Liverpool feels like the capital city of a fallen empire. The Vienna of the North West, with its massive, magnificent Georgian buildings, the vast rotting sandstone railway cuttings, streets studded with aggressively martial and regal statues. Except that the class who shaped all these out of the profits from the slave trade are long gone; leaving the city to be inherited by the people who did the work to build it in the image of their oppressors – strolling, pattering through its broad streets and scuzzy market stalls, singing Beatles covers and Country in the pubs and grills. In one steak bar, two fellers well into their seventies belted out “Please, please me” and partied like it was 1963; notwithstanding that today Gerry and the Pacemakers has a different meaning.
The Docks are now full of museums, restaurants, boutiques and conference centres; the city centre presided over by the Mekon like structure of the Radio Tower. The wide, hazy, stinking sweep of the Mersey empty of shipping.
Outside St Georges Hall hangs a huge banner showing the faces of all the people killed at Hillsborough. “You’ll Never Walk Alone.” Beneath it, a gay couple kiss on the steps, while equestrian statues of Prince Albert and Queen Victoria look the other way. At the end of the colonnade, a young woman poses for a fashion shoot – the photographer holding his tripod off the ground for a better shot. In front, a brooding statue of Benjamin Disraeli glares down in apparent discomfort at a small field of floral tributes – constantly refreshed. Disraeli’s is the only statue that is not adorned with a gull. Perhaps its the ferocity of his expression that scares them off. Even the Duke of Wellington, high up on a column well above the rooftops, and Mr Gladstone in the park, buttressed at his feet by mighty angels holding great tomes of learning and faith, are constantly adorned with a white bird keeping an eye on things and somehow saving them from terminal pomposity. I think they do it on a rota.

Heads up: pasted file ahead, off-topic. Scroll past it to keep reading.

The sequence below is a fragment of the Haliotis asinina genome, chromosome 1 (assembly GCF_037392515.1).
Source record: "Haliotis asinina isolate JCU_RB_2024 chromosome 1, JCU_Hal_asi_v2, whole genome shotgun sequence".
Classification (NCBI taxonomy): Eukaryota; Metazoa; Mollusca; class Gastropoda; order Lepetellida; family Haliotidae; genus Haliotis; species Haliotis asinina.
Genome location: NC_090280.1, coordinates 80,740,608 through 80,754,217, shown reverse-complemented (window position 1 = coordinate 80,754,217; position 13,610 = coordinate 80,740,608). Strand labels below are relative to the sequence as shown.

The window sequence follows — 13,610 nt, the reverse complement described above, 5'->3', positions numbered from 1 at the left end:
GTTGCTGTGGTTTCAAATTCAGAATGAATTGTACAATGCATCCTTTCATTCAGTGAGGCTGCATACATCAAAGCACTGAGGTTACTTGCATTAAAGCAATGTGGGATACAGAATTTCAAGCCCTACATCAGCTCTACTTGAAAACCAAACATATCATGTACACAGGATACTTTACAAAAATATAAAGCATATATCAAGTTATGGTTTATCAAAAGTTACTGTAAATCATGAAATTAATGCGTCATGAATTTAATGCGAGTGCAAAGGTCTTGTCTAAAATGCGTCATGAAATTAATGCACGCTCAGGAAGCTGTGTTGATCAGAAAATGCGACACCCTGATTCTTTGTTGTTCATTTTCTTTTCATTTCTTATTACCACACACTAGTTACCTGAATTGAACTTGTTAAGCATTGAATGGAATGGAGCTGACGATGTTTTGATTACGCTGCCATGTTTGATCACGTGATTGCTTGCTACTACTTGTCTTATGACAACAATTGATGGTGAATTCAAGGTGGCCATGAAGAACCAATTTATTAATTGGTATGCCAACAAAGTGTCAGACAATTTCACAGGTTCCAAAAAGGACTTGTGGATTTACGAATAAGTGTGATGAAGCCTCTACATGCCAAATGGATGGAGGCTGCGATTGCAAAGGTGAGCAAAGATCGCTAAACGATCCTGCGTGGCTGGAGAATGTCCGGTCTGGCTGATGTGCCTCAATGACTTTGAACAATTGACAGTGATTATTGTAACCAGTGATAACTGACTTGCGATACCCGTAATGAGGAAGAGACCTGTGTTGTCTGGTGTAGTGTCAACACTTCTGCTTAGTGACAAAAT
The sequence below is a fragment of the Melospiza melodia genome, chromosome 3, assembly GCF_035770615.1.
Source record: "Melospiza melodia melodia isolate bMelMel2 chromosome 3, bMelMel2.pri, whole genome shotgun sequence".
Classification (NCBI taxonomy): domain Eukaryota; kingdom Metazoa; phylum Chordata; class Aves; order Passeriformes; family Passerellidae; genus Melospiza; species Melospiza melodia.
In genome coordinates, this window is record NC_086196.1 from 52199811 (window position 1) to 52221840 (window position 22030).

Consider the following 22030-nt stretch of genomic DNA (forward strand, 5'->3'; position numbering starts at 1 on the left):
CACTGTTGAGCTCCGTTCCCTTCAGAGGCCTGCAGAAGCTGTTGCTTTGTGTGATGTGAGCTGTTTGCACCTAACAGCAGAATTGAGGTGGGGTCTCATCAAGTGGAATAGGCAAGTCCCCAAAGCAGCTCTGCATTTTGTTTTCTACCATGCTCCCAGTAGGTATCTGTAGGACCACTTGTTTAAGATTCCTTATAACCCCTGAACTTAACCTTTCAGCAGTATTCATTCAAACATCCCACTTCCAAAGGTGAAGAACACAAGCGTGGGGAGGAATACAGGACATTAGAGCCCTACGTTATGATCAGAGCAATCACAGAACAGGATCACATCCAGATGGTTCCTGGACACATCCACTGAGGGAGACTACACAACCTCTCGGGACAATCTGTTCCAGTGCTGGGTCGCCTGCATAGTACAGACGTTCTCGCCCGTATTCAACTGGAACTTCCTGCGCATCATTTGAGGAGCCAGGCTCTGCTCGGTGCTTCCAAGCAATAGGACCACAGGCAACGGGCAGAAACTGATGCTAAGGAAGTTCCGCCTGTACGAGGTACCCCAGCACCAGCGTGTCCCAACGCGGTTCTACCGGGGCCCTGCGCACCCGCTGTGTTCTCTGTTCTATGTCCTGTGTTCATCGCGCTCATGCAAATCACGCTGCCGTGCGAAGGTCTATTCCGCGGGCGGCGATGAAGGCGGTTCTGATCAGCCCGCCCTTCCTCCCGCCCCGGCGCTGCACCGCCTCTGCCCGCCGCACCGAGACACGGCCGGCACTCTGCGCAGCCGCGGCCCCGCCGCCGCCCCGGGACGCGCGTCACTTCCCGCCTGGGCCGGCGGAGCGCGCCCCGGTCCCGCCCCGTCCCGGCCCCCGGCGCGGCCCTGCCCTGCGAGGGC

Liverpool was a Conservative dominated City from the eighteenth century right up to the middle of the twentieth, but they lost control of the council for the last time in 1972, their last Councillor in 1987 and got just over 4% of the vote in the 2012 mayoral election.
In the entrance to Lime Street Station stands a life size bronze statue of Ken Dodd – comedian and tax dodger – with an anodyne toothy grin and tickling stick. Rendering a floaty ludicrous object like a tickling stick in a material as epic and solid as bronze has sufficient heroic absurdity that the gulls don’t bother to sit on his head. In 1979 I saw the real Dodd working the streets on behalf of the Conservative Party in the Edge Hill by- election and trying hard to be tattyfilarious. The tickling stick – which he deployed on a group of elderly women as though he were dusting them – was blue. He was game. Fifty years of working crowds made this automatic. They giggled a bit – seemingly out of politeness. His minders, two central office heavies with slicked over hair and well tailored camel hair jackets – held fixed smirks that could not disguise their discomfort at their surroundings and the people in them.
The Conservatives garnered less than 2000 votes. Whether the blue tickling stick did them any good has never been analysed.